identified the following as good candidates for recrystallizing dibenzalacetone (>80% predicted recovery and a convenient boiling point of 60-80C): hexane, cyclohexane, 2-propanol, trifluoroethanol, methanol, ethanol and the ethanol/water mixtures. Of these ethanol would be most preferred since it is miscible with water (a contaminant from the synthesis) and has a higher predicted recovery yield than methanol. [
What solvents did Model003 suggest would be good for recrystallizing benzoic acid
solely, the following solvents were identified as good candidates for recrystallizing benzoic acid (given a predicted recrystallization yield of at least 80% and a boiling point between 60-100C for convenience): water, heptane, cyclohexane, hexane, carbon tetrachloride, benzene, and various ratios of ethanol/water mixtures. Of these solvents, all but heptane and water would be preferred because they have a convenient boiling point of up to 80C. Although water and the ethanol/water mixtures are predicted to yield high amounts of benzoic acid back, they are rather inconvenient to use because they are difficult to completely dry from the crystals. The most optimal candidate for recrystallizing according to the model is 2,2,4-trimethylpentane, however that is not a very common solvent. [
Benzoic Acid Sheet
What solvents did Model003 suggest would be good for recrystallizing cinnamic acid?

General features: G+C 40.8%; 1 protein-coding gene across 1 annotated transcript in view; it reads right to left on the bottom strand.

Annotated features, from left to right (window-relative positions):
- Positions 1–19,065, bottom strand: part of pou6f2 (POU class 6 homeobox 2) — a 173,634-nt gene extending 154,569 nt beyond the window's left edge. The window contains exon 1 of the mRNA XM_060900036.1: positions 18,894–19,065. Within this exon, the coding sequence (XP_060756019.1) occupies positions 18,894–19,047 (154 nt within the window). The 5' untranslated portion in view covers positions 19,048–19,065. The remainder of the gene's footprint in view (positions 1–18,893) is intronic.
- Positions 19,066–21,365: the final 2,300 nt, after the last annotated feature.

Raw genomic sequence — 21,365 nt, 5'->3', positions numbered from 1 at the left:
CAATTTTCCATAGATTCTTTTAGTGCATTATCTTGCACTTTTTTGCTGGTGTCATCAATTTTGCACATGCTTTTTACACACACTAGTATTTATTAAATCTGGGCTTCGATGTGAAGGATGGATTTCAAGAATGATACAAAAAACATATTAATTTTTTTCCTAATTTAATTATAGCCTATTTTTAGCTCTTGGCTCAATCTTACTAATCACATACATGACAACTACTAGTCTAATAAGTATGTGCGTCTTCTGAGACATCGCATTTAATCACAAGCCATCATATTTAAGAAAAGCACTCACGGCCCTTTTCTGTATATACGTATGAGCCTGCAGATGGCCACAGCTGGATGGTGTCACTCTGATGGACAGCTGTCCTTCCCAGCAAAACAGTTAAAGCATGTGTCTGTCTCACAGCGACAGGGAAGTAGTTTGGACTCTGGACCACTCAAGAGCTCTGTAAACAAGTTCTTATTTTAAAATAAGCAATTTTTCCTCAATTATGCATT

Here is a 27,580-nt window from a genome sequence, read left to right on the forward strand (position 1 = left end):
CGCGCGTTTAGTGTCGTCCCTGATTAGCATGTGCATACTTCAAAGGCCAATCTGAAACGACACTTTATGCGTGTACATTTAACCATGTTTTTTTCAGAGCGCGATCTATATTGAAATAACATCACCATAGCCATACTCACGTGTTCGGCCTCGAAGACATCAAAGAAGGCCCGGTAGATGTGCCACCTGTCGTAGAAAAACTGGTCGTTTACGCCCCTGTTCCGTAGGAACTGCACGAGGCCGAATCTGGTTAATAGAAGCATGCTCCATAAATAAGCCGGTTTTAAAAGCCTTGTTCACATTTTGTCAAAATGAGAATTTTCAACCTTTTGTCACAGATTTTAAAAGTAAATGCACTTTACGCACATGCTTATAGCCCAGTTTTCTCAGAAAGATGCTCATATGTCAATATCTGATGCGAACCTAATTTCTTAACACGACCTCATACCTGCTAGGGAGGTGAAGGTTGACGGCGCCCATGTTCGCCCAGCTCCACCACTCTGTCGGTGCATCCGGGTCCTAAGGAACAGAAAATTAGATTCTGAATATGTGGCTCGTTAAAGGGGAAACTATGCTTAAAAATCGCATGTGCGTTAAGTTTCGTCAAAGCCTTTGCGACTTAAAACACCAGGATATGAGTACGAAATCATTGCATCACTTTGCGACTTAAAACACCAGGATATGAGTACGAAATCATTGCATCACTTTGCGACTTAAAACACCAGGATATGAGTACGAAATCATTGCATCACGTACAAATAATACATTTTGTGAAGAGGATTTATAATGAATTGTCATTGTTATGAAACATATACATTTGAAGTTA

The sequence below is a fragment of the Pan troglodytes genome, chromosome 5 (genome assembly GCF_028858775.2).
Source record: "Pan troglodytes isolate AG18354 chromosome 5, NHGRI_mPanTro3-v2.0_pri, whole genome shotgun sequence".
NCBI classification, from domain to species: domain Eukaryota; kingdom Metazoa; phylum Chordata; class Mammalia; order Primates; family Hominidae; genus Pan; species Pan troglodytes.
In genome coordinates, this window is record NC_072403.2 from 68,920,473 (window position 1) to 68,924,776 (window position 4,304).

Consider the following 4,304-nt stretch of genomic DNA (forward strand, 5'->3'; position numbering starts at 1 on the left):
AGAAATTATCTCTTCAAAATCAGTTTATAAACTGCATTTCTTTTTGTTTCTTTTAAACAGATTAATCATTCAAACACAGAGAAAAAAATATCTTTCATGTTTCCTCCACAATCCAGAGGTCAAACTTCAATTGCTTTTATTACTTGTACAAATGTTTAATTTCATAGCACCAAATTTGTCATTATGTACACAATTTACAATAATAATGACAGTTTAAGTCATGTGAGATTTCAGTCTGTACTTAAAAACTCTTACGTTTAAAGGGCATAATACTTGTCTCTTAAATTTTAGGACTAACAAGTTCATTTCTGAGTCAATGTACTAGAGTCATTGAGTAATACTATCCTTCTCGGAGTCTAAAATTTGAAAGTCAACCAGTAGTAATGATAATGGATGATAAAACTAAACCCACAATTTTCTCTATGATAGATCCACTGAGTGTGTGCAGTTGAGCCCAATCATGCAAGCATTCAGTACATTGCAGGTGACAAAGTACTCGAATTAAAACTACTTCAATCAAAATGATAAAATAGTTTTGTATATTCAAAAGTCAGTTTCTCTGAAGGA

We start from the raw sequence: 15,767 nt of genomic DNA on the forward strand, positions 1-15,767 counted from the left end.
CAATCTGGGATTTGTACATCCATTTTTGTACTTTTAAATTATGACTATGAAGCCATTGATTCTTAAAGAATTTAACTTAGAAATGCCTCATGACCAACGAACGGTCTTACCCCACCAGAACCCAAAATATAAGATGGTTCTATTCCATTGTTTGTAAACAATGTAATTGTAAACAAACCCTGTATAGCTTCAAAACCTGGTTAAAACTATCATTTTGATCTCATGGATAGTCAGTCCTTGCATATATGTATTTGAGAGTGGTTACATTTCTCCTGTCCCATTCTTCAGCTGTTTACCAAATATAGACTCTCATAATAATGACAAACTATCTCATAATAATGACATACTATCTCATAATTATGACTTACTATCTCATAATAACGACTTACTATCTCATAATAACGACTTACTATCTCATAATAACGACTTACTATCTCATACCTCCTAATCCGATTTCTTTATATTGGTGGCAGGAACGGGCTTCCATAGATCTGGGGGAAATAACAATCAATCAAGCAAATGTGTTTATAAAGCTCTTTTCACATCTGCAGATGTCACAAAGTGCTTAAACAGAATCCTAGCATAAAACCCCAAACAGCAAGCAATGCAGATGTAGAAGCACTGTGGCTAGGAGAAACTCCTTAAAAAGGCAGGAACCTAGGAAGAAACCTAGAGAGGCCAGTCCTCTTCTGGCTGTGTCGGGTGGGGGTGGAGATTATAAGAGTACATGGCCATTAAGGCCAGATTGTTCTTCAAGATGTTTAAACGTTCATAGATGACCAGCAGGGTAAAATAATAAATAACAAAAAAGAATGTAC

only, the following solvents were identified as good candidates for recrystallizing cinnamic acid (given a predicted recrystallization yield of at least 80% and a boiling point between 60-100C for convenience): water, heptane, cyclohexane, hexane, carbon tetrachloride, benzene, 2-butanol, 1-propanol, and various mixtures of ethanol/water. Of these solvents, cyclohexane, hexane, carbon tetrachloride, benzene, and ethanol/water mixtures would be preferred because they have a convenient boiling point of up to 80C; the other solvents boil at significantly higher temperatures. Even though the ethanol/water mixtures are predicted to give high recrystallization yields, they would be inconvenient to use because they are difficult to completely dry off from the crystals. One of the most optimal solvents to recrystallize cinnamic acid according to the model is 2,2,4-trimethylpentane, however it is not a common solvent in many teaching labs. [
Cinnamic Acid Sheet
How did the predicted recrystallization solvents compare with experimentally determined and AD model calculated solubilities at 25C?
For the most part the experimentally determined and AD model calculated values
with the Model003 predictions and do not change the solvents recommended solely from Model003. Specifically the favored solvent ethanol has an 89% predicted recovery yield from Model003, 94% from the AD model and 92% from the experimental room temperature value. Ethyl acetate is predicted to have an inferior recovery yield by all three estimates (69-79%), which is of significance since it is a commonly used solvent to purify this compound.[
What solvents did Model003 suggest would be good for recrystallizing salicylic acid?